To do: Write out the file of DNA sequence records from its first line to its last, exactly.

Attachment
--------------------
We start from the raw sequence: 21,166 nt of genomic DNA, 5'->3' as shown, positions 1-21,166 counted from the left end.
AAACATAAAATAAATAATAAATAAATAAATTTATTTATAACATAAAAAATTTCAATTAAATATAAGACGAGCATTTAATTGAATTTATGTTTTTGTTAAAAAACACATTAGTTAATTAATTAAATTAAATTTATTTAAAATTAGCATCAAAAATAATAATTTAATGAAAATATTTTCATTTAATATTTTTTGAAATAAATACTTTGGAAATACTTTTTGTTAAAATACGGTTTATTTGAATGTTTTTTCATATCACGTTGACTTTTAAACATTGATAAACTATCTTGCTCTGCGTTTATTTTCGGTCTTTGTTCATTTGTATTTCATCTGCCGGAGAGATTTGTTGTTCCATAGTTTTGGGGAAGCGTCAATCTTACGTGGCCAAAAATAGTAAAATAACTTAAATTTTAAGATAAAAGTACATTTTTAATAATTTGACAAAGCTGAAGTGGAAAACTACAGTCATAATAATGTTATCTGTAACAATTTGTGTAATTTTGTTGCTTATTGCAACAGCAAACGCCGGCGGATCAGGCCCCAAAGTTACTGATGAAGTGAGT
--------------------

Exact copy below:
We start from the raw sequence: 21,166 nt of genomic DNA, 5'->3' as shown, positions 1-21,166 counted from the left end.
AAACATAAAATAAATAATAAATAAATAAATTTATTTATAACATAAAAAATTTCAATTAAATATAAGACGAGCATTTAATTGAATTTATGTTTTTGTTAAAAAACACATTAGTTAATTAATTAAATTAAATTTATTTAAAATTAGCATCAAAAATAATAATTTAATGAAAATATTTTCATTTAATATTTTTTGAAATAAATACTTTGGAAATACTTTTTGTTAAAATACGGTTTATTTGAATGTTTTTTCATATCACGTTGACTTTTAAACATTGATAAACTATCTTGCTCTGCGTTTATTTTCGGTCTTTGTTCATTTGTATTTCATCTGCCGGAGAGATTTGTTGTTCCATAGTTTTGGGGAAGCGTCAATCTTACGTGGCCAAAAATAGTAAAATAACTTAAATTTTAAGATAAAAGTACATTTTTAATAATTTGACAAAGCTGAAGTGGAAAACTACAGTCATAATAATGTTATCTGTAACAATTTGTGTAATTTTGTTGCTTATTGCAACAGCAAACGCCGGCGGATCAGGCCCCAAAGTTACTGATGAAGTGAGT